Professor Stéphane Dufoix
This course explores recent political debates about French identity in light of the challenges posed by immigration (especially non-European immigration), feminism, economic and cultural globalization (considered an American-directed movement), and France's peculiar version of "multiculturalism". Includes a one-hour discussion section. 5.0 credits
PCC 117. Media in France and the EU (PDF)
Professor Joav Toker
This course will explore and critically analyse major institutions, actors and trends in contemporary French Media and attempt to situate them in the larger contexts of “unifying” Europe and “globalized” world-media-scene. It will examine the operational schemes, performances and internal decisional and power structures of different branches of French media: written national & regional press, specialized magazines, the publishing industry, advertising, radio, television, the internet. It will also engage in a specific analysis of ‘New Media’ and ‘Social Networks’ involvement, influence and interaction with ‘traditional’ media spheres. 5.0 credits
PCC 120. French Cinema (PDF)
Professor Marc Cerisuelo
In this course we will study the endurance and resilience of French cinema, the causes and effects of film as a "French passion." We will pay special attention to strong directorial personalities (Carn, Bresson, Tati, Godard, etc.); the French star system ; the popular love of cinema; French critical approaches to cinema; and the role of the state in promoting French cinema. We will cast a wide net over cinema to understand the secrets of the privileged relationship between a nation, an art, and a social practice. 6.0 credits
PCC 125. French Art: 1715 - 1914 (PDF)
Professor Christopher Boicos
This course traces the evolution of French painting from the decline of the Ancien Régime, through the upheavals of the Revolutionary age, to the birth of modern industrial and capitalist France in the 19th century. It ends with the last heroic re-definition of "modernity" in art at the opening of the 20th century. 5.0 credits.
PCC 128. France and its Struggles over its Empire 1870-2010 (PDF)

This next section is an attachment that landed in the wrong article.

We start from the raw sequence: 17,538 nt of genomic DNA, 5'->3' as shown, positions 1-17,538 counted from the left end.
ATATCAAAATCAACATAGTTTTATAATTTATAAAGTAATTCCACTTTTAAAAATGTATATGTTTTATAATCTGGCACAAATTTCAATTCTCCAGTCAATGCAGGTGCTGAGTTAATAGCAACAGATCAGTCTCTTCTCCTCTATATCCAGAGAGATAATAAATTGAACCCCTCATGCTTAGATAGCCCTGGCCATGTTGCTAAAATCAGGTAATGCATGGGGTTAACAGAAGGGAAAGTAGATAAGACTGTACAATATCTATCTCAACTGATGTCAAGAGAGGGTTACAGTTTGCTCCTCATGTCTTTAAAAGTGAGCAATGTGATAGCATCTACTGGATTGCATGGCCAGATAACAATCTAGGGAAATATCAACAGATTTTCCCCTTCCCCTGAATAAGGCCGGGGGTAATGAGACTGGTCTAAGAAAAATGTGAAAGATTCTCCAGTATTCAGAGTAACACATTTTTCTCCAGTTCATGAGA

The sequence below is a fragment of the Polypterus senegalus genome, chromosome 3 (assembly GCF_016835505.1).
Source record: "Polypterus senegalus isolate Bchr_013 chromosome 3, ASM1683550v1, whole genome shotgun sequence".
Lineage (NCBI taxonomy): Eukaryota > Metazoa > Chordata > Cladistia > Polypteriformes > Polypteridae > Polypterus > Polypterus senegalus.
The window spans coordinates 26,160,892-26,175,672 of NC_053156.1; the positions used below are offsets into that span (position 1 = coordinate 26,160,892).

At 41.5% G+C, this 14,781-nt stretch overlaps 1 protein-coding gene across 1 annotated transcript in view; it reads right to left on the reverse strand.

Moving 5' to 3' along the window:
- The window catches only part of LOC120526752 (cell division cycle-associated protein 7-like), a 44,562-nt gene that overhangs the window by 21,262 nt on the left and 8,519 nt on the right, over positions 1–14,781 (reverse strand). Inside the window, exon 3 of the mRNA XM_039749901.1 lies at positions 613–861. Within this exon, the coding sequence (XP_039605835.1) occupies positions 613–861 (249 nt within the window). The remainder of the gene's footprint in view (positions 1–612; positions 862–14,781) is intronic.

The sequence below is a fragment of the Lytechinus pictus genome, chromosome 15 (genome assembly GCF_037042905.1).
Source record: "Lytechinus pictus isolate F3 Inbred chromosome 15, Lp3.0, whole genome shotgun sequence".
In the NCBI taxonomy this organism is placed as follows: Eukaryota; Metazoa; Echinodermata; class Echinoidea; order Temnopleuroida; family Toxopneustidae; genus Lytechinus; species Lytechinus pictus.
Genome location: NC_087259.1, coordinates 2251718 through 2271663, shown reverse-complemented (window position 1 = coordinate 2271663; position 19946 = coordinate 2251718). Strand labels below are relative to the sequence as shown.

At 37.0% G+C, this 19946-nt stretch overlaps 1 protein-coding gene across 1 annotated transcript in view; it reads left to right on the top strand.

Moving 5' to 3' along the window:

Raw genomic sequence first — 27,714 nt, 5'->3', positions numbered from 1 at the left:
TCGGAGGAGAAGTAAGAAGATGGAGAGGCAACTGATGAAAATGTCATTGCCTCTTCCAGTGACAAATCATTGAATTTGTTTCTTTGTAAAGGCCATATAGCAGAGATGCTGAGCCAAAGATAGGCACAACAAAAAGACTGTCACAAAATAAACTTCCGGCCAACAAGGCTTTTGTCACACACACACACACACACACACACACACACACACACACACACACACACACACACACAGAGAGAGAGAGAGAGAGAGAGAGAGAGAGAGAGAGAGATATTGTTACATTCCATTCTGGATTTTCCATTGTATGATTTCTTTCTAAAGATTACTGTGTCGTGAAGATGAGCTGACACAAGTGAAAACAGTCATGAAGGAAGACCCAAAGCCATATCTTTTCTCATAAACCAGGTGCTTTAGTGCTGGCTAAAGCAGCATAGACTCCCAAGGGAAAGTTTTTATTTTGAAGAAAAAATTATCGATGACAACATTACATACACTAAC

Professor Carole Reynaud-Paligot
This course approaches the processes of colonization and decolonization both within the French Empire and in the context of current discussions. It will examine the cultural and social context which facilitated colonial domination (the development of the Social Darwinism and the racial thinking), the construction of colonial myths (the colonial epic, the "mise en valeur") but also the political and cultural resistances to colonial domination. To treat the diverse aspects of this colonial culture, various documents will be analyzed: propaganda texts, comic strips, posters, photos, movies, literary works. 5.0 credits.
PCC 129. Parisian Voices in Literature (PDF)
Professor Carole Viers-Andronico
In this course, students will engage in discussions prompted by a multiplicity of voices that make up what has been often referred to as the Parisian mosaic - a mosaic whose colorful tiles represent a collection of diverse and multivalent identities. Students will explore how the voices that have emerged in the past several decades bring myriad perspectives, ranging from "traditional" French culture to first and subsequent generation immigrant cultures, many of which come from former French colonies in the Francophone world, to bear on Parisian society and how these contemporary voices take a sometimes playful but often critical look at the identity of their post-war and postcolonial society. The course will, therefore, focus on examining the different social worlds that make contemporary Paris such a fascinating, diverse, and culturally important city. Through readings and class excursions to sites important to their understanding of the texts, students will trace some of the ways French alongside the more problematically termed Francophone writers and filmmakers have made their sundry voices heard over the past half a century. 5.0 credits
PCC 130. Theater in France (PDF)
Professor Will Bishop
This course is an introduction to the French theatrical tradition and its different techniques for staging drama from the 17th century to the present. It considers what role theater has played in the political, social, cultural, and aesthetic life of France. We will do this principally in close engagement with translations of several of the most important plays in French in readings, in-class staging, and perhaps semi-public performances of our own. We will also pursue the place of theater in France through class excursions to sites that are important for understanding the place of theater in Paris's present and past. According to the offerings of the theatrical season, we will spend an extended amount of time at work on one of the plays in the syllabus in preparation for attending a contemporary performance of that play. We will also be interested in theater's relation to film, and will watch and discuss several film versions of or related to the plays we're reading in class.
The Fall 2011 Registration is now closed. If you still have not registered please write to firstname.lastname@example.org